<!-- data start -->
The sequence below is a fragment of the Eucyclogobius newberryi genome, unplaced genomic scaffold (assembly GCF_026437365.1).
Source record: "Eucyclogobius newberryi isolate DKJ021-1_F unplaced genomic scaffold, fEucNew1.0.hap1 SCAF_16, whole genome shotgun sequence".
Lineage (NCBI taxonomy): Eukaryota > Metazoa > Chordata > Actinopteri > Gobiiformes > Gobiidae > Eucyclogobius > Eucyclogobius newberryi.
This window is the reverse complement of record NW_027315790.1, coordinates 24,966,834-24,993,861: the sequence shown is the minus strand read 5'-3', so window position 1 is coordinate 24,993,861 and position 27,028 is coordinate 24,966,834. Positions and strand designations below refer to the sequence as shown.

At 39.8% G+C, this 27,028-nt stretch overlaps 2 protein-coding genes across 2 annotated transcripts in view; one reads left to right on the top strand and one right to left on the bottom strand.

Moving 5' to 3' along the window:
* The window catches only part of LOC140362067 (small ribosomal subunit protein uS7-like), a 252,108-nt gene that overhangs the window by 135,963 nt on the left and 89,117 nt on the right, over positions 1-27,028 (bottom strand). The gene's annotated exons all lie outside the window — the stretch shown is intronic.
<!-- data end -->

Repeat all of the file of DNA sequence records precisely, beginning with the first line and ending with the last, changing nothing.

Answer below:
The sequence below is a fragment of the Eucyclogobius newberryi genome, unplaced genomic scaffold (assembly GCF_026437365.1).
Source record: "Eucyclogobius newberryi isolate DKJ021-1_F unplaced genomic scaffold, fEucNew1.0.hap1 SCAF_16, whole genome shotgun sequence".
Lineage (NCBI taxonomy): Eukaryota > Metazoa > Chordata > Actinopteri > Gobiiformes > Gobiidae > Eucyclogobius > Eucyclogobius newberryi.
This window is the reverse complement of record NW_027315790.1, coordinates 24,966,834-24,993,861: the sequence shown is the minus strand read 5'-3', so window position 1 is coordinate 24,993,861 and position 27,028 is coordinate 24,966,834. Positions and strand designations below refer to the sequence as shown.

At 39.8% G+C, this 27,028-nt stretch overlaps 2 protein-coding genes across 2 annotated transcripts in view; one reads left to right on the top strand and one right to left on the bottom strand.

Moving 5' to 3' along the window:
* The window catches only part of LOC140362067 (small ribosomal subunit protein uS7-like), a 252,108-nt gene that overhangs the window by 135,963 nt on the left and 89,117 nt on the right, over positions 1-27,028 (bottom strand). The gene's annotated exons all lie outside the window — the stretch shown is intronic.